While the information content HFT operates on seems to be minimal, the effects of HFT in the form of trading cascades and ultimately false information can be very real. A related problem is that of market volatility at moderate time-scales (in this case on the order of hours or days). One aspect of statistical arbitrage is the assumption of regression to the mean, or that all fluctuations are noise and can be disregarded when the size (and diversity) of one's portfolio is sufficiently large. However, stochastic fluctuations may not be normally-distributed (e.g. Gaussian) nor contain uniform information content that can be easily approximated. I suspect that aliasing and these factors plays a role in triggering volatility at this time-scale as well. With quick trades becoming increasingly common and the 24-hour news cycle providing large volumes of informational "fragments", an open-loop, entirely reactive system has developed. For example, a series of news articles concerning weather-related production problems or speculation about future political developments, this can be enough to trigger a large-scale increase or decrease in value that is corrected only after the fact. This may be why the market jumps in extreme ways whenever a trend is sensed, while information related to long-term observation can often dampen this volatility. It could also be an unexplored factor in "bubble" formation seen in commodities markets, with the open-loop operating over a much longer timescale.

Two additional things
1) I recently re-read Benoit Mandelbrot's book "The (mis)behavior of markets", which is an application of fractal theory to financial markets[3]. Mandelbrot was a vocal critic of the movement towards relying on deterministic models and risk minimization in finance. While my critique of HFT was not directly inspired by Mandelbot's book, I feel that these ideas are very similar. Anyone intrigued by the ideas I have presented here should read this book.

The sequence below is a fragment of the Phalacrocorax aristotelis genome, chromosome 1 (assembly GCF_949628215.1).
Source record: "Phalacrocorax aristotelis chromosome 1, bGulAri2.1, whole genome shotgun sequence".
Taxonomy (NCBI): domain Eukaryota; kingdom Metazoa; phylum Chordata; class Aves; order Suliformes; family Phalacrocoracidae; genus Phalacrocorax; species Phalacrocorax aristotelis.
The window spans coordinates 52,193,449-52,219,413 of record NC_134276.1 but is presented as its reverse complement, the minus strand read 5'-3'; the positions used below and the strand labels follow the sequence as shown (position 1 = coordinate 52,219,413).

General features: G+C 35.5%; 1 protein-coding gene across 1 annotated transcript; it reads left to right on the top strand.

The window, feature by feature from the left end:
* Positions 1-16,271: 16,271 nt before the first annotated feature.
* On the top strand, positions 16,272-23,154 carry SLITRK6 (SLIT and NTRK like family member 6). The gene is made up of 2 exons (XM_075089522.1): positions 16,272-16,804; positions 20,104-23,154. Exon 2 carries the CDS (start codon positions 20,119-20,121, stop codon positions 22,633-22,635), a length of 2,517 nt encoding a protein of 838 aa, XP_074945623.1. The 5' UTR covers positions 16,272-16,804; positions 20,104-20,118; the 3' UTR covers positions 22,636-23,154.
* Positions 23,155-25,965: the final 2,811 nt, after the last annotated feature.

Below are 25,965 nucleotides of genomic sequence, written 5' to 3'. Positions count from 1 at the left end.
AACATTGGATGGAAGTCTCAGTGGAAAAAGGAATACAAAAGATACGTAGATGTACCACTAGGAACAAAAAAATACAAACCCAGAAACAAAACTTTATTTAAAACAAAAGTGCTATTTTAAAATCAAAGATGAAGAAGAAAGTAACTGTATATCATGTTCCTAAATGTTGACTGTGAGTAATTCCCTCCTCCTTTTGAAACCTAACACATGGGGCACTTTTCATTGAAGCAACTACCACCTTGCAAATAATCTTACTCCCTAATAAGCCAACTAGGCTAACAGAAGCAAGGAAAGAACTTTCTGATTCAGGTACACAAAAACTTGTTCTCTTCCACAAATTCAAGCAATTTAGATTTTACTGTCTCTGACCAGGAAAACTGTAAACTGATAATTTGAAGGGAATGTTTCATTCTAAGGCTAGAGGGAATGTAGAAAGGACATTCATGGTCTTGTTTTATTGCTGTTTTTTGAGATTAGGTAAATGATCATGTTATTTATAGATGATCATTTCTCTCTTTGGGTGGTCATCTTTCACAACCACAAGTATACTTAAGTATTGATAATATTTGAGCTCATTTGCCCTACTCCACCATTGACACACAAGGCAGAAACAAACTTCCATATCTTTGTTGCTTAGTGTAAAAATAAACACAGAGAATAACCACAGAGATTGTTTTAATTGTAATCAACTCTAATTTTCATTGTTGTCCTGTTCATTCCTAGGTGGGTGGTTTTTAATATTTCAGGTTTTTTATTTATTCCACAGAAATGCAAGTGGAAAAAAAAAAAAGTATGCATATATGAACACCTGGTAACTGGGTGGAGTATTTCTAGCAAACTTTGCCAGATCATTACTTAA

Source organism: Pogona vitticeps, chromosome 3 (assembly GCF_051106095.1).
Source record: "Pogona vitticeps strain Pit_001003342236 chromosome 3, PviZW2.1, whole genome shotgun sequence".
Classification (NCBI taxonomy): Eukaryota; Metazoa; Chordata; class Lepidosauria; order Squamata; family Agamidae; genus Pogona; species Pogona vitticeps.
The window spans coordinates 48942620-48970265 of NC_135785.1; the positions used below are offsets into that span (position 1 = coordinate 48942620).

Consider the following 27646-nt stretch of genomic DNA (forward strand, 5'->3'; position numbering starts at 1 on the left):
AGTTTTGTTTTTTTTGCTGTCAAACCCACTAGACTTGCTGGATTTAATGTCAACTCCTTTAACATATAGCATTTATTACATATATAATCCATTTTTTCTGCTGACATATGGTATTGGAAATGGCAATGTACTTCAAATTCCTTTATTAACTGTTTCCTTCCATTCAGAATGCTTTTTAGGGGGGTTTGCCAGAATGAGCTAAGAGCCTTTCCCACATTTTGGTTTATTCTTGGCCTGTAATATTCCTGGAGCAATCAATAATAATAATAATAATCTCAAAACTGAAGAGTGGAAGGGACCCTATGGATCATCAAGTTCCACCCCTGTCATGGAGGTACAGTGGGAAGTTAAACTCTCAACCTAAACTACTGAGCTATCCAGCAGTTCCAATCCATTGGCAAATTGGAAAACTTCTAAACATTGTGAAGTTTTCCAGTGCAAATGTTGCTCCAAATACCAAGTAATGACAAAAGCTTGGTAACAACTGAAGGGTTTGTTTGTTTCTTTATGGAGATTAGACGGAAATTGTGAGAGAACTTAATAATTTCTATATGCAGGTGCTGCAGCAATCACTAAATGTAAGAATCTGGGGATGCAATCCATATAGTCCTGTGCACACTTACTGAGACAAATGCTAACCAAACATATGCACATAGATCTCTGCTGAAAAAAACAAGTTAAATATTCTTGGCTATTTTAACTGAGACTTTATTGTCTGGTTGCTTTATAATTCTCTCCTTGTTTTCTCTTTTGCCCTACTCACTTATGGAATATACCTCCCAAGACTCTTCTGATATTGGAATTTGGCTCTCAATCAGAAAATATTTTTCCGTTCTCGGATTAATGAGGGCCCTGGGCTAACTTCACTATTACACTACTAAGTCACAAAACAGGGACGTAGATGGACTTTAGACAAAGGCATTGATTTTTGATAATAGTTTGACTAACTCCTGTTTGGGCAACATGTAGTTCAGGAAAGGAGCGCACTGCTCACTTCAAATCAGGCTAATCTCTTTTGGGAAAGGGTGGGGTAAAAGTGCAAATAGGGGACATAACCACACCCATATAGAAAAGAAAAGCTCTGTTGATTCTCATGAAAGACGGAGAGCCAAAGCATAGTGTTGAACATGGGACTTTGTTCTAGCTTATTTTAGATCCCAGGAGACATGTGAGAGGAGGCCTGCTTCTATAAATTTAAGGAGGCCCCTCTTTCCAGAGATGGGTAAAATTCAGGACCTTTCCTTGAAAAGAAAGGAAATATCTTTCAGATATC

2) there was a recent installment of Paul Solman's "Making Sen$e" segment on the PBS Newshour in which the "shape" [4] of our fledgling economic recovery was debated (video).The main idea was that the time-series of economic recovery, based on the context, took on a specific shape (e.g. a "U" shape or an "L" shape function). In the video, the shapes they debate are based on comparisons of GDP (gross domestic product) against time. However, what would happen if multiple functions (e.g. unemployment, purchasing power with respect to time) were compared and/or integrated? Would they reveal a greater truth? And what would the shape of an economic recovery be then?

[1] Wissner-Gross, A.D. and Freer, C.E. (2010). Relativistic statistical arbitrage. Physical Review E, 82, 056104. Paper.

[2] Pole, A. (2007) Statistical arbitrage: algorithmic trading insights and techniques. Wiley Finance, New York. Google book.

[3] Mandelbrot, B. (2004). The (mis)beheavior of markets.

[4] Solman, P. (2011) U,V,W, or L. How Is the Economic Recovery Shaping Up, Literally? YouTube. Video.

* economic trace refers to the graphical representation of time-series data related to economics.
** although I am pretty good at understanding complex systems....

No comments:

Post a Comment